Like many American holidays, Halloween has religious roots that have been treated with a thick veneer of commercialism.
And it's not just chocolate makers who benefit. Greeting cards, costumes, toys and decorations all are big sellers. A Toys 'R' Us representative reports its now the No. 2 holiday in terms of sales.
So where did Halloween come from?
Christians have long celebrated it as the eve of All Hallows, or All Saints' Day.
But before Christians adopted Nov. 1 as a saints' holiday, the Celts were celebrating it as their new year festival, Samhain. This holiday started the evening before, as do many Jewish holy days.
This new year coincided with the harvest and the time of the year when livestock were readied for the colder months.
The night marked not only the transition from the old year to the new, but also the narrow threshold that the Celts believed lay between the spirit world of the deceased and real world of the living.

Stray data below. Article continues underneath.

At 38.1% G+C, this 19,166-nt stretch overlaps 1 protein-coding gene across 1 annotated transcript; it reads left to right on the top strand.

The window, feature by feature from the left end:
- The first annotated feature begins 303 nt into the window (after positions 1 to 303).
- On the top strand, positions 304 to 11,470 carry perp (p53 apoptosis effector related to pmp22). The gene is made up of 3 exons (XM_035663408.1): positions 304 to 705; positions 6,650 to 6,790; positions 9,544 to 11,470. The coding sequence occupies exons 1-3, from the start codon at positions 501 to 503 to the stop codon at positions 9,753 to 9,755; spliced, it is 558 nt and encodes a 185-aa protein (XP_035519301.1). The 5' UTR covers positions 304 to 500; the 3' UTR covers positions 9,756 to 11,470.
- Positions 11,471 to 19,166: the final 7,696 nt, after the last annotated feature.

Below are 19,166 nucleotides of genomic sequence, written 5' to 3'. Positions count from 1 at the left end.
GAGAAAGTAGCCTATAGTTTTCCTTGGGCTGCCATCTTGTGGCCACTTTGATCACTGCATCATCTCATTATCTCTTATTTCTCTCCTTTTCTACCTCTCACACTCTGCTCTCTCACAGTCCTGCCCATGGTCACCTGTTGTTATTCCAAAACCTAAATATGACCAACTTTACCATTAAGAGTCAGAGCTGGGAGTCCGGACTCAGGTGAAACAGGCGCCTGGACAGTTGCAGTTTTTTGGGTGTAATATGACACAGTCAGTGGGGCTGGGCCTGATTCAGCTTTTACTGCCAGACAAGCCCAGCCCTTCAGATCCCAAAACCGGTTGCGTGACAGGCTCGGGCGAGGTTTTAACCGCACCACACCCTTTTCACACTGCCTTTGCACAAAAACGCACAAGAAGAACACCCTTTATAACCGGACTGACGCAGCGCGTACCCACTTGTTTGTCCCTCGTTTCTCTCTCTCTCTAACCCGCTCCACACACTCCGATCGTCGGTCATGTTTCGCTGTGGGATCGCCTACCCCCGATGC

This was the season when those who had died during the year migrated to the next world, the Celts believed.
But the souls of sinners might linger among the living taking the form of animals. Gifts could make up for their sins and send them on their way to the spirit world. The Celtic people, therefore, made offerings of fruits and vegetables, and even animal sacrifices.
Another tradition involved bonfires. The old flames were allowed to flicker out and a new fire was lit. This way, the departed souls would be guided in their travels to the next world.
Pope Gregory III decided in the eighth century that the church's observance of All Saints' Day (recognizing saints) would be Nov. 1. The name Halloween comes from the evening before All Hallows or All Saints' Day.
The current practice of children venturing out in disguise stems from another Celtic custom. People masqueraded as the dead in a procession to steer the spirits away.
Sources: Celebrations: The Complete Book of American Holidays; Religious Holidays and Calendars; The Folklore of World Holidays.
Written by Marjorie Backman;